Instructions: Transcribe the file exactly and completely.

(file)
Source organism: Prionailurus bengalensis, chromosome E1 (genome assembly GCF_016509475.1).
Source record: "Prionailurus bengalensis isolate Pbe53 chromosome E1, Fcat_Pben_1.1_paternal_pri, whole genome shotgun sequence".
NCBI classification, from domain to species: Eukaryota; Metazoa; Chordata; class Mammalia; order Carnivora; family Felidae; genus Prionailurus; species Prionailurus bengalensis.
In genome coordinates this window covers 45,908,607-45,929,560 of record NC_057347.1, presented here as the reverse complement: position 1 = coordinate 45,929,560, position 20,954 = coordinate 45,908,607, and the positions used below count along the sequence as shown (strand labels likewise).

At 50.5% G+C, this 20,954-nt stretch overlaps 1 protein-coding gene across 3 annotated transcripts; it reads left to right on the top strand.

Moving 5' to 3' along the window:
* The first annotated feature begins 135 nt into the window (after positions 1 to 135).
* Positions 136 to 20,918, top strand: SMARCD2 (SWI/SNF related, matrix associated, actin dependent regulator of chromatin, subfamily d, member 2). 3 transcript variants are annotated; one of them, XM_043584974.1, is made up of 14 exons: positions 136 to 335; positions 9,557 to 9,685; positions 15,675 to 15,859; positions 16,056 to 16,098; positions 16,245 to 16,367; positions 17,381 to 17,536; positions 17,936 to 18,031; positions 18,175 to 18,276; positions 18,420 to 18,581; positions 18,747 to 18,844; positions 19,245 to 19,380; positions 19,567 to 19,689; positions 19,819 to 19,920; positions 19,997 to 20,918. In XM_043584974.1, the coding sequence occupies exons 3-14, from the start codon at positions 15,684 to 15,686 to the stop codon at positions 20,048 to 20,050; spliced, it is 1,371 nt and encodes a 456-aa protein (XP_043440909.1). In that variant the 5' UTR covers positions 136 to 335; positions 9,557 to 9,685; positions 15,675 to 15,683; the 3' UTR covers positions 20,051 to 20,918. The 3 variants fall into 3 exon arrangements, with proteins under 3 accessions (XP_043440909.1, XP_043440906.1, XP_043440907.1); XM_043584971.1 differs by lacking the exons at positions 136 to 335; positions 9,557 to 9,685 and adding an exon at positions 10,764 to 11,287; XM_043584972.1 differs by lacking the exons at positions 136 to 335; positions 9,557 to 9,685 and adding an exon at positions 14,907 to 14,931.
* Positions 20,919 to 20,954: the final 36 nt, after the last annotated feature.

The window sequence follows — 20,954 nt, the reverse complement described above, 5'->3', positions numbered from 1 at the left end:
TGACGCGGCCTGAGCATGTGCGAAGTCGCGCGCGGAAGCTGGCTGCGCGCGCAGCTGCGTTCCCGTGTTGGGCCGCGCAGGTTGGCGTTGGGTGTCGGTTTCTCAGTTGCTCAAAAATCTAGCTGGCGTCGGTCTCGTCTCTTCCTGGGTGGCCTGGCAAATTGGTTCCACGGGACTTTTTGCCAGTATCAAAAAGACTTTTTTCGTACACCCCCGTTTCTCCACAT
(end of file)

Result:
Source organism: Prionailurus bengalensis, chromosome E1 (genome assembly GCF_016509475.1).
Source record: "Prionailurus bengalensis isolate Pbe53 chromosome E1, Fcat_Pben_1.1_paternal_pri, whole genome shotgun sequence".
NCBI classification, from domain to species: Eukaryota; Metazoa; Chordata; class Mammalia; order Carnivora; family Felidae; genus Prionailurus; species Prionailurus bengalensis.
In genome coordinates this window covers 45,908,607-45,929,560 of record NC_057347.1, presented here as the reverse complement: position 1 = coordinate 45,929,560, position 20,954 = coordinate 45,908,607, and the positions used below count along the sequence as shown (strand labels likewise).

At 50.5% G+C, this 20,954-nt stretch overlaps 1 protein-coding gene across 3 annotated transcripts; it reads left to right on the top strand.

Moving 5' to 3' along the window:
* The first annotated feature begins 135 nt into the window (after positions 1 to 135).
* Positions 136 to 20,918, top strand: SMARCD2 (SWI/SNF related, matrix associated, actin dependent regulator of chromatin, subfamily d, member 2). 3 transcript variants are annotated; one of them, XM_043584974.1, is made up of 14 exons: positions 136 to 335; positions 9,557 to 9,685; positions 15,675 to 15,859; positions 16,056 to 16,098; positions 16,245 to 16,367; positions 17,381 to 17,536; positions 17,936 to 18,031; positions 18,175 to 18,276; positions 18,420 to 18,581; positions 18,747 to 18,844; positions 19,245 to 19,380; positions 19,567 to 19,689; positions 19,819 to 19,920; positions 19,997 to 20,918. In XM_043584974.1, the coding sequence occupies exons 3-14, from the start codon at positions 15,684 to 15,686 to the stop codon at positions 20,048 to 20,050; spliced, it is 1,371 nt and encodes a 456-aa protein (XP_043440909.1). In that variant the 5' UTR covers positions 136 to 335; positions 9,557 to 9,685; positions 15,675 to 15,683; the 3' UTR covers positions 20,051 to 20,918. The 3 variants fall into 3 exon arrangements, with proteins under 3 accessions (XP_043440909.1, XP_043440906.1, XP_043440907.1); XM_043584971.1 differs by lacking the exons at positions 136 to 335; positions 9,557 to 9,685 and adding an exon at positions 10,764 to 11,287; XM_043584972.1 differs by lacking the exons at positions 136 to 335; positions 9,557 to 9,685 and adding an exon at positions 14,907 to 14,931.
* Positions 20,919 to 20,954: the final 36 nt, after the last annotated feature.

The window sequence follows — 20,954 nt, the reverse complement described above, 5'->3', positions numbered from 1 at the left end:
TGACGCGGCCTGAGCATGTGCGAAGTCGCGCGCGGAAGCTGGCTGCGCGCGCAGCTGCGTTCCCGTGTTGGGCCGCGCAGGTTGGCGTTGGGTGTCGGTTTCTCAGTTGCTCAAAAATCTAGCTGGCGTCGGTCTCGTCTCTTCCTGGGTGGCCTGGCAAATTGGTTCCACGGGACTTTTTGCCAGTATCAAAAAGACTTTTTTCGTACACCCCCGTTTCTCCACAT